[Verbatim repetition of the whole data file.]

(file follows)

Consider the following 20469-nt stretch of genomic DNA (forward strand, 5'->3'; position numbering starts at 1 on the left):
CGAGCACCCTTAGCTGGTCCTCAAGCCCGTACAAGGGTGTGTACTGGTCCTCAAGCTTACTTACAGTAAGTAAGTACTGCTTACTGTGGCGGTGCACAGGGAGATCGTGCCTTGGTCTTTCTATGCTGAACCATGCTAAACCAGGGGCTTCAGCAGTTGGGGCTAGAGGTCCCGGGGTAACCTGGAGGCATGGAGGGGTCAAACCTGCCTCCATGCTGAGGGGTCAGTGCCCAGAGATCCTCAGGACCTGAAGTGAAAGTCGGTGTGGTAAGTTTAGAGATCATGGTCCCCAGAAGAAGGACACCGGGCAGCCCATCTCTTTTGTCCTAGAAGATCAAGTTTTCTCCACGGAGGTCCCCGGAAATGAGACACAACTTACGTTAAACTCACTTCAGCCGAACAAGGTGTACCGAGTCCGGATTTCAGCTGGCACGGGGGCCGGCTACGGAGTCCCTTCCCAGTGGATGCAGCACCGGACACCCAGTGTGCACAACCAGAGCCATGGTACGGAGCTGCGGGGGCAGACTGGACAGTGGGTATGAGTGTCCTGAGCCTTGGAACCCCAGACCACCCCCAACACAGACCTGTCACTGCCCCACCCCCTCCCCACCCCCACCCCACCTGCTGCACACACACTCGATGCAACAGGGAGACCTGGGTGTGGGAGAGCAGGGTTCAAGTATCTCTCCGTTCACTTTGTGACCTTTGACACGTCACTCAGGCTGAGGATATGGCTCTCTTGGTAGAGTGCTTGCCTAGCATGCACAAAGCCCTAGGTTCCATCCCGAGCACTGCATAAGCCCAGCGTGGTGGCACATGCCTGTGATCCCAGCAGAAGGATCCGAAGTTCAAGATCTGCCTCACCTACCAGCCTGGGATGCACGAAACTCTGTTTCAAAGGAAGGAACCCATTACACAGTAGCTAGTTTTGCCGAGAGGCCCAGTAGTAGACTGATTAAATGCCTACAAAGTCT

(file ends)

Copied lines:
Consider the following 20469-nt stretch of genomic DNA (forward strand, 5'->3'; position numbering starts at 1 on the left):
CGAGCACCCTTAGCTGGTCCTCAAGCCCGTACAAGGGTGTGTACTGGTCCTCAAGCTTACTTACAGTAAGTAAGTACTGCTTACTGTGGCGGTGCACAGGGAGATCGTGCCTTGGTCTTTCTATGCTGAACCATGCTAAACCAGGGGCTTCAGCAGTTGGGGCTAGAGGTCCCGGGGTAACCTGGAGGCATGGAGGGGTCAAACCTGCCTCCATGCTGAGGGGTCAGTGCCCAGAGATCCTCAGGACCTGAAGTGAAAGTCGGTGTGGTAAGTTTAGAGATCATGGTCCCCAGAAGAAGGACACCGGGCAGCCCATCTCTTTTGTCCTAGAAGATCAAGTTTTCTCCACGGAGGTCCCCGGAAATGAGACACAACTTACGTTAAACTCACTTCAGCCGAACAAGGTGTACCGAGTCCGGATTTCAGCTGGCACGGGGGCCGGCTACGGAGTCCCTTCCCAGTGGATGCAGCACCGGACACCCAGTGTGCACAACCAGAGCCATGGTACGGAGCTGCGGGGGCAGACTGGACAGTGGGTATGAGTGTCCTGAGCCTTGGAACCCCAGACCACCCCCAACACAGACCTGTCACTGCCCCACCCCCTCCCCACCCCCACCCCACCTGCTGCACACACACTCGATGCAACAGGGAGACCTGGGTGTGGGAGAGCAGGGTTCAAGTATCTCTCCGTTCACTTTGTGACCTTTGACACGTCACTCAGGCTGAGGATATGGCTCTCTTGGTAGAGTGCTTGCCTAGCATGCACAAAGCCCTAGGTTCCATCCCGAGCACTGCATAAGCCCAGCGTGGTGGCACATGCCTGTGATCCCAGCAGAAGGATCCGAAGTTCAAGATCTGCCTCACCTACCAGCCTGGGATGCACGAAACTCTGTTTCAAAGGAAGGAACCCATTACACAGTAGCTAGTTTTGCCGAGAGGCCCAGTAGTAGACTGATTAAATGCCTACAAAGTCT